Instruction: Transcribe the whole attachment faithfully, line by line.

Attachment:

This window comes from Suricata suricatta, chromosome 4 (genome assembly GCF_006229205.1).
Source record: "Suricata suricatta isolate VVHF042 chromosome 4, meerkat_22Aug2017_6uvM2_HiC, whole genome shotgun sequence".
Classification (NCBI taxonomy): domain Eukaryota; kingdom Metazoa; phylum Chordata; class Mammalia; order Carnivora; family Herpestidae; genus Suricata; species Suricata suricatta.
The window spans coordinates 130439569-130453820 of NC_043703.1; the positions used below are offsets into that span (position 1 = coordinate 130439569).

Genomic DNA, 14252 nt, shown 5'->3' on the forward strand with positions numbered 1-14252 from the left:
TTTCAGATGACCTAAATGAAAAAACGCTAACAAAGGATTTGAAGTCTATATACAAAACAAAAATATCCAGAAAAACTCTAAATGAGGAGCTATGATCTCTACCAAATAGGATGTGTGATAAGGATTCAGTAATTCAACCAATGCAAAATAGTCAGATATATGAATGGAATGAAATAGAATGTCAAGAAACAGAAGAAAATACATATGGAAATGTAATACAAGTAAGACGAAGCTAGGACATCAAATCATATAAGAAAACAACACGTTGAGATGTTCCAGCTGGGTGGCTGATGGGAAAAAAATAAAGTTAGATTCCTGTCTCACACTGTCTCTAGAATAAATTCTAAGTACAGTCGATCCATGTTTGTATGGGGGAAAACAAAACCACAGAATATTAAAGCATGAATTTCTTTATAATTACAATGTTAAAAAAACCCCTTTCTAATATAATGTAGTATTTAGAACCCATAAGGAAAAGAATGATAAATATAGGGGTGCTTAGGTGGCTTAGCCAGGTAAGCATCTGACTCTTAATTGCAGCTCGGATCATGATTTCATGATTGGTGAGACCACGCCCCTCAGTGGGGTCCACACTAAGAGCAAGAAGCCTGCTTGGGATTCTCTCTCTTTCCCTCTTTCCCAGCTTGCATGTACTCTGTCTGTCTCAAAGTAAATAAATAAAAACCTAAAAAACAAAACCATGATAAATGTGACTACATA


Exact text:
This window comes from Suricata suricatta, chromosome 4 (genome assembly GCF_006229205.1).
Source record: "Suricata suricatta isolate VVHF042 chromosome 4, meerkat_22Aug2017_6uvM2_HiC, whole genome shotgun sequence".
Classification (NCBI taxonomy): domain Eukaryota; kingdom Metazoa; phylum Chordata; class Mammalia; order Carnivora; family Herpestidae; genus Suricata; species Suricata suricatta.
The window spans coordinates 130439569-130453820 of NC_043703.1; the positions used below are offsets into that span (position 1 = coordinate 130439569).

Genomic DNA, 14252 nt, shown 5'->3' on the forward strand with positions numbered 1-14252 from the left:
TTTCAGATGACCTAAATGAAAAAACGCTAACAAAGGATTTGAAGTCTATATACAAAACAAAAATATCCAGAAAAACTCTAAATGAGGAGCTATGATCTCTACCAAATAGGATGTGTGATAAGGATTCAGTAATTCAACCAATGCAAAATAGTCAGATATATGAATGGAATGAAATAGAATGTCAAGAAACAGAAGAAAATACATATGGAAATGTAATACAAGTAAGACGAAGCTAGGACATCAAATCATATAAGAAAACAACACGTTGAGATGTTCCAGCTGGGTGGCTGATGGGAAAAAAATAAAGTTAGATTCCTGTCTCACACTGTCTCTAGAATAAATTCTAAGTACAGTCGATCCATGTTTGTATGGGGGAAAACAAAACCACAGAATATTAAAGCATGAATTTCTTTATAATTACAATGTTAAAAAAACCCCTTTCTAATATAATGTAGTATTTAGAACCCATAAGGAAAAGAATGATAAATATAGGGGTGCTTAGGTGGCTTAGCCAGGTAAGCATCTGACTCTTAATTGCAGCTCGGATCATGATTTCATGATTGGTGAGACCACGCCCCTCAGTGGGGTCCACACTAAGAGCAAGAAGCCTGCTTGGGATTCTCTCTCTTTCCCTCTTTCCCAGCTTGCATGTACTCTGTCTGTCTCAAAGTAAATAAATAAAAACCTAAAAAACAAAACCATGATAAATGTGACTACATA